“In the chart below, we’ve highlighted the ECB liquidity facility going back one year and in the inserted chart going back roughly one month. The key takeaway is that the ECB liquidity facility, which is used by European banks to effectively park money, hit a new all-time high at 411 billion euros this morning and has been increasingly rapidly since the inception of the LTRO just over a week ago. In fact, the day before the LTRO was put into effect, the ECB facility was at 265 billion euro and as of this morning has increased by 146 billion euro, or more than 70% of the incremental liquidity from the LTRO.
So, not only is the LTRO not being used as a bazooka by the European banks, but these banks are parking the borrowed LTRO money with the ECB rather than using it to buy sovereign debt, and thus are experiencing a negative yield on the trade.”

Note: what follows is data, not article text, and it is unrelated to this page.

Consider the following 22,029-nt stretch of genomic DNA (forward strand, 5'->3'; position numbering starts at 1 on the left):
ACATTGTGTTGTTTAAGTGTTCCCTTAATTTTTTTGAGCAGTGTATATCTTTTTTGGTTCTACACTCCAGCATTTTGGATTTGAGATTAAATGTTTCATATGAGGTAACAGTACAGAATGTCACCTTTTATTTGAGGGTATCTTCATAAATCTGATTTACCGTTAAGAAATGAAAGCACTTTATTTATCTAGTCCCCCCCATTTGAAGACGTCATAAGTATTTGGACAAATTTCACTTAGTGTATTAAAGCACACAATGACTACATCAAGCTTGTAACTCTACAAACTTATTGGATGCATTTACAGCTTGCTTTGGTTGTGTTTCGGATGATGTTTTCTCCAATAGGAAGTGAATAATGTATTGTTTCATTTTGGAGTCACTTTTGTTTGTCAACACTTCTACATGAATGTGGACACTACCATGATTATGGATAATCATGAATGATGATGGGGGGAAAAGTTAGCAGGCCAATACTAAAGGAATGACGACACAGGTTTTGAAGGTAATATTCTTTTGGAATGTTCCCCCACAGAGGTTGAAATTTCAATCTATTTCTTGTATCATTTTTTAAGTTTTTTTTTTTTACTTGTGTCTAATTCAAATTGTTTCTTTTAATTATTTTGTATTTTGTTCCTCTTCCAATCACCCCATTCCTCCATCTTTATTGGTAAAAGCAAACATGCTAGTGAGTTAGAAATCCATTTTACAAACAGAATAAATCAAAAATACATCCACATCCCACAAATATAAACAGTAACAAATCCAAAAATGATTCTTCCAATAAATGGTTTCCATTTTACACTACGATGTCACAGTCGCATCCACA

Given the results of the Italian bond auction this morning, there is some evidence the LTRO is being used as the fabled bazooka. Ironically, though, the amount of money parked at the ECB’s liquidity facility increased dramatically overnight to a record of 452 billion euro. This is an increase of 41 billion euro from the prior day. We would caution reading too much into the “successful” Italian bond auction as clearly the risk aversion trade remains in full effect.
In other European news, the prominent Spanish newspaper, Expansion, is indicating that Rajoy may force Spanish banks to cut the valuation of the real estate assets on their books by up to 20%. The fact that Spanish banks still need to write down real estate assets on their balance sheets should not be terrible surprising to anyone.